BBC3 and Channel Four did try to create more youth-friendly zones this time round but this in itself creates a larger problem in terms of viewers’ perceptions. There should not be segregation within politics, but an integration of younger interests in the main programmes and scheduling throughout the year. To take the current commissioning process to its logical conclusion, would you have separate programmes for women’s issues or those on gender and race? The body politic operates as one large and cumbersome self: to try to sub-divide it makes the process of bringing the audience together almost impossible.
Whilst it is true that the online world is where most young people engage with politics, it can be tricky territory for party leaders, as Ed Miliband found to his cost when he cosied up to Russell Brand for a late-night chin wag in his flat. It doesn’t have to be like this. Many young people’s views will not be challenged by the content they find online as they will often seek out views that align with their own and the big set pieces of PMQs and party conference don’t get a look in.
When there is a big news event such as a Royal Wedding, sports event or even the general election results, television remains the first point of access for the population at large. A mistake made by many focus groups when questioning the viewing habits of young people was the assumption that the switch to online was at the expense of terrestrial media. In fact a more detailed look at the analysis showed that many young people are multi-viewing, with TV on in the background, whilst they surf the web and chat online or comment about their viewing experience.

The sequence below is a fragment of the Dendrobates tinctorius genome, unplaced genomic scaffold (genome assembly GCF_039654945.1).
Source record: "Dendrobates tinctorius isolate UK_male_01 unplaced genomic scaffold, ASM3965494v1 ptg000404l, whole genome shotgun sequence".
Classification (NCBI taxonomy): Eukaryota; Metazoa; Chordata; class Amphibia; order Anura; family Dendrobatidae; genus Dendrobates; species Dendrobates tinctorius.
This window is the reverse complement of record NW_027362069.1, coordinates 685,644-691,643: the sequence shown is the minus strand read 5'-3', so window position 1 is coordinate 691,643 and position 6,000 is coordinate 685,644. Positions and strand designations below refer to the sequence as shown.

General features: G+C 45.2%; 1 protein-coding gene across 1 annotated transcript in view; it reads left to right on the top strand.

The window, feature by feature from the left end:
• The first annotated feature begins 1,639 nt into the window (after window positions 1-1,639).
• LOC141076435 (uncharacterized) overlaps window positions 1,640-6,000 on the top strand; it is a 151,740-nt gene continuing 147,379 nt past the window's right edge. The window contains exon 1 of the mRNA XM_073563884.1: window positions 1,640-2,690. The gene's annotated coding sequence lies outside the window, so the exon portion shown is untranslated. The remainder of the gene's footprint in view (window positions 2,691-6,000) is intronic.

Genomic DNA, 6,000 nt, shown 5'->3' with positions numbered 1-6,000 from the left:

So what’s the alternative if the big broadcasters refuse to allow politics that engages a younger audience onto the airwaves? When my film ToryBoy The Movie went back into cinemas last month it played mostly to a 18 to 30 year-old audience. They queued and paid their money to get a slice of investigative, authored politics that television seems unable to provide.
Dan Snow’s unique approach was Unelection. A live, independent, crowdsourced election night coverage that gave a new perspective. Dan’s natural and personable approach made the case for a credible alternative to the weekday lunchtime and Sunday morning Prozac approach. Try watching any of the current TV interviews with the big beasts of Westminster with the volume down and you can still follow the argument, you can even add your own voices. I have to declare an interest as I appeared with Dan on his programme Unelection.
Under the terms of the BBC Agreement, the BBC Trust is required to “conduct reviews of BBC services once every five years and whenever the Trust considers that the public interest demands it”. Maybe now might be a good time? We cannot allow the next scramble for young viewers of television politics to be on the eve of the next election in May 2020.
With a combined aged of 185 years for Messrs Neil, Marr and Paxman this is not a promising start to the next five years of coverage. Can we now have another triple resignation please?
I quite enjoyed the last ones.